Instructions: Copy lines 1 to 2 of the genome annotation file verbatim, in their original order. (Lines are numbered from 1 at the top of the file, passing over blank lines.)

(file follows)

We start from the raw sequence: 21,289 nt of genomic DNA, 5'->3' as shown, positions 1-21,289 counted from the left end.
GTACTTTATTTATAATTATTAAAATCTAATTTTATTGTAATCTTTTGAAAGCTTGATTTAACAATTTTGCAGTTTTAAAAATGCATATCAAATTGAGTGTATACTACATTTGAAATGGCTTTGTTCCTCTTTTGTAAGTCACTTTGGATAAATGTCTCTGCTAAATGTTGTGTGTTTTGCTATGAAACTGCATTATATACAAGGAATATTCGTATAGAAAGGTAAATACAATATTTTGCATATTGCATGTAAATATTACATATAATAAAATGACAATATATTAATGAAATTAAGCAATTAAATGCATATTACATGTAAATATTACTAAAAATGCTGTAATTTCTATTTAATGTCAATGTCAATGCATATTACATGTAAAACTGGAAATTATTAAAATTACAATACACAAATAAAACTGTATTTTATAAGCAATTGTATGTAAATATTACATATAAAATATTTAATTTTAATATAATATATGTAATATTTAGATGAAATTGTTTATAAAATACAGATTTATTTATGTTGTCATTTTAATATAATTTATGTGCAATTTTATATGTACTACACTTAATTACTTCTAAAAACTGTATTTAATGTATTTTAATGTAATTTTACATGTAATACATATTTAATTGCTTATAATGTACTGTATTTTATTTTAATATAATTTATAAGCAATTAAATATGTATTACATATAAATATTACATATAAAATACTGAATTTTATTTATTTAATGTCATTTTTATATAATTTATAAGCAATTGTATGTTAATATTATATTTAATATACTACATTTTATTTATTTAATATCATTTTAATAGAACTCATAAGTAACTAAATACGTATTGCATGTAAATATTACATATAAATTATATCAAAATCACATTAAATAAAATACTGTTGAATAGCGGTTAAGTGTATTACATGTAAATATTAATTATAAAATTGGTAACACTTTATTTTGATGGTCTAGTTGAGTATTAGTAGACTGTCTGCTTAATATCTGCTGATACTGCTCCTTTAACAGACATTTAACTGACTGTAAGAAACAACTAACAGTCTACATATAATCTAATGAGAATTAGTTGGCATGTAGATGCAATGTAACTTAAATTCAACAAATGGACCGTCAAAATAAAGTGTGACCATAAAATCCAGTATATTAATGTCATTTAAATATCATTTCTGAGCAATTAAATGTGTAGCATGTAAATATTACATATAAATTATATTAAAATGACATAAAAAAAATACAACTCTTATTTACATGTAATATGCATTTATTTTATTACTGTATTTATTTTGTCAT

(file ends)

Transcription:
We start from the raw sequence: 21,289 nt of genomic DNA, 5'->3' as shown, positions 1-21,289 counted from the left end.
GTACTTTATTTATAATTATTAAAATCTAATTTTATTGTAATCTTTTGAAAGCTTGATTTAACAATTTTGCAGTTTTAAAAATGCATATCAAATTGAGTGTATACTACATTTGAAATGGCTTTGTTCCTCTTTTGTAAGTCACTTTGGATAAATGTCTCTGCTAAATGTTGTGTGTTTTGCTATGAAACTGCATTATATACAAGGAATATTCGTATAGAAAGGTAAATACAATATTTTGCATATTGCATGTAAATATTACATATAATAAAATGACAATATATTAATGAAATTAAGCAATTAAATGCATATTACATGTAAATATTACTAAAAATGCTGTAATTTCTATTTAATGTCAATGTCAATGCATATTACATGTAAAACTGGAAATTATTAAAATTACAATACACAAATAAAACTGTATTTTATAAGCAATTGTATGTAAATATTACATATAAAATATTTAATTTTAATATAATATATGTAATATTTAGATGAAATTGTTTATAAAATACAGATTTATTTATGTTGTCATTTTAATATAATTTATGTGCAATTTTATATGTACTACACTTAATTACTTCTAAAAACTGTATTTAATGTATTTTAATGTAATTTTACATGTAATACATATTTAATTGCTTATAATGTACTGTATTTTATTTTAATATAATTTATAAGCAATTAAATATGTATTACATATAAATATTACATATAAAATACTGAATTTTATTTATTTAATGTCATTTTTATATAATTTATAAGCAATTGTATGTTAATATTATATTTAATATACTACATTTTATTTATTTAATATCATTTTAATAGAACTCATAAGTAACTAAATACGTATTGCATGTAAATATTACATATAAATTATATCAAAATCACATTAAATAAAATACTGTTGAATAGCGGTTAAGTGTATTACATGTAAATATTAATTATAAAATTGGTAACACTTTATTTTGATGGTCTAGTTGAGTATTAGTAGACTGTCTGCTTAATATCTGCTGATACTGCTCCTTTAACAGACATTTAACTGACTGTAAGAAACAACTAACAGTCTACATATAATCTAATGAGAATTAGTTGGCATGTAGATGCAATGTAACTTAAATTCAACAAATGGACCGTCAAAATAAAGTGTGACCATAAAATCCAGTATATTAATGTCATTTAAATATCATTTCTGAGCAATTAAATGTGTAGCATGTAAATATTACATATAAATTATATTAAAATGACATAAAAAAAATACAACTCTTATTTACATGTAATATGCATTTATTTTATTACTGTATTTATTTTGTCAT